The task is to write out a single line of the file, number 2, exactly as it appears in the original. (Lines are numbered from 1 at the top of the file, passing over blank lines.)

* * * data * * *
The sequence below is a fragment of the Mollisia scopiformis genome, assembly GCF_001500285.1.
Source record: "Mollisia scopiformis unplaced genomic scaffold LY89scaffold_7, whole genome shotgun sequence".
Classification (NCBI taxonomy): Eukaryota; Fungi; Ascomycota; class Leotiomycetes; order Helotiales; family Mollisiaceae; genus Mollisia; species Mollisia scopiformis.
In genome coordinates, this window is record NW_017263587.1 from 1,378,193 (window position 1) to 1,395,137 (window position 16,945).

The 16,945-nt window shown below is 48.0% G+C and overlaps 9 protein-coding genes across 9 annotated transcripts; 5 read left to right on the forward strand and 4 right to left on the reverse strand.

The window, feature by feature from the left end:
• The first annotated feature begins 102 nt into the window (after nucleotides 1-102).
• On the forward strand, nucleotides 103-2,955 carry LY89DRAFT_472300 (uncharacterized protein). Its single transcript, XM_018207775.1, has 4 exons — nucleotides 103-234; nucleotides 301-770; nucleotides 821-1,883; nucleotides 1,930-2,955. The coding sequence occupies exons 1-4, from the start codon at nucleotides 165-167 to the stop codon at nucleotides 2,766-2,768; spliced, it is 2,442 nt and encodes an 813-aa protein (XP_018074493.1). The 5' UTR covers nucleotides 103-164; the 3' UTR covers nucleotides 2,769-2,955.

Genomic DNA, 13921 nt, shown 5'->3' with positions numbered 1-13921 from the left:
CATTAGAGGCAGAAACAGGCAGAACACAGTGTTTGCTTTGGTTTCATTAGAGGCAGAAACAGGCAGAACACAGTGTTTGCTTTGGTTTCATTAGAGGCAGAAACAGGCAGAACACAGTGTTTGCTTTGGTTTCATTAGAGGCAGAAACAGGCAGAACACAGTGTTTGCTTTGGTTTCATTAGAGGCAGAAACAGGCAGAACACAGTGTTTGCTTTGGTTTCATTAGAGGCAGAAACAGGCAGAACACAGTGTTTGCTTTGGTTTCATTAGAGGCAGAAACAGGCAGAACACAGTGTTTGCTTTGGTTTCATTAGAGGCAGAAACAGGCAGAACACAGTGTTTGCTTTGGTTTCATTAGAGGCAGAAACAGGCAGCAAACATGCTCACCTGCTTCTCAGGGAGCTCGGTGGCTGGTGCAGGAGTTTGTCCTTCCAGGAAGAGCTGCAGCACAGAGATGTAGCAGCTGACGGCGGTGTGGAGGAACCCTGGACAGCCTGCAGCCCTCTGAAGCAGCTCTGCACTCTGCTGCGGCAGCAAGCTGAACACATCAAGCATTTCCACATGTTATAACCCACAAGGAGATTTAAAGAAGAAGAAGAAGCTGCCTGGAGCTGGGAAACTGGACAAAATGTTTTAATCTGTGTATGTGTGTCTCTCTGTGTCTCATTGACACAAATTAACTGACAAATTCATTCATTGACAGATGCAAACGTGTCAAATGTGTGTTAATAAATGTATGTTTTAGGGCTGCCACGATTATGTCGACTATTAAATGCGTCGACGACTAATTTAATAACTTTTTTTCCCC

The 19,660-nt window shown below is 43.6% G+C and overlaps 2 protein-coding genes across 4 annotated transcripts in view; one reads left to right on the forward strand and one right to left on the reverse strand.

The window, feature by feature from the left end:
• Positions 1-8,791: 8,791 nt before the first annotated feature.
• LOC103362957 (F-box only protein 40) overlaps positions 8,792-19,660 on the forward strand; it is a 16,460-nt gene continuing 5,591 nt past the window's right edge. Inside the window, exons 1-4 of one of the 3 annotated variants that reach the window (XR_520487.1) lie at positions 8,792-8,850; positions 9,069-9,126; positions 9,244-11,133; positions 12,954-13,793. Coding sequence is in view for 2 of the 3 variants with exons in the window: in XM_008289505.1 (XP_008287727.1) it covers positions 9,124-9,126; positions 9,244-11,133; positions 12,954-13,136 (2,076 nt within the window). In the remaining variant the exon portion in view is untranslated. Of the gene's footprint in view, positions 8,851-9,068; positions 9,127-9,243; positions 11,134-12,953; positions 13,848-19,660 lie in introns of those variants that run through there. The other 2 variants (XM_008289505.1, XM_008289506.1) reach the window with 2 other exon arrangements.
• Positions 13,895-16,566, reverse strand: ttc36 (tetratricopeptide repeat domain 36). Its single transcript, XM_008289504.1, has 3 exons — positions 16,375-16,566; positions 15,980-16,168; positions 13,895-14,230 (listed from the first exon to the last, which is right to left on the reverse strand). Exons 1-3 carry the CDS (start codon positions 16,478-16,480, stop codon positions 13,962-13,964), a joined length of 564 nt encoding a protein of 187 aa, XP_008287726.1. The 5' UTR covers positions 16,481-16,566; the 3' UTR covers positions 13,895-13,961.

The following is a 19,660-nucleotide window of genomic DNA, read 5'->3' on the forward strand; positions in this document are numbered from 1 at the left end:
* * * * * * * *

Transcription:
Source record: "Mollisia scopiformis unplaced genomic scaffold LY89scaffold_7, whole genome shotgun sequence".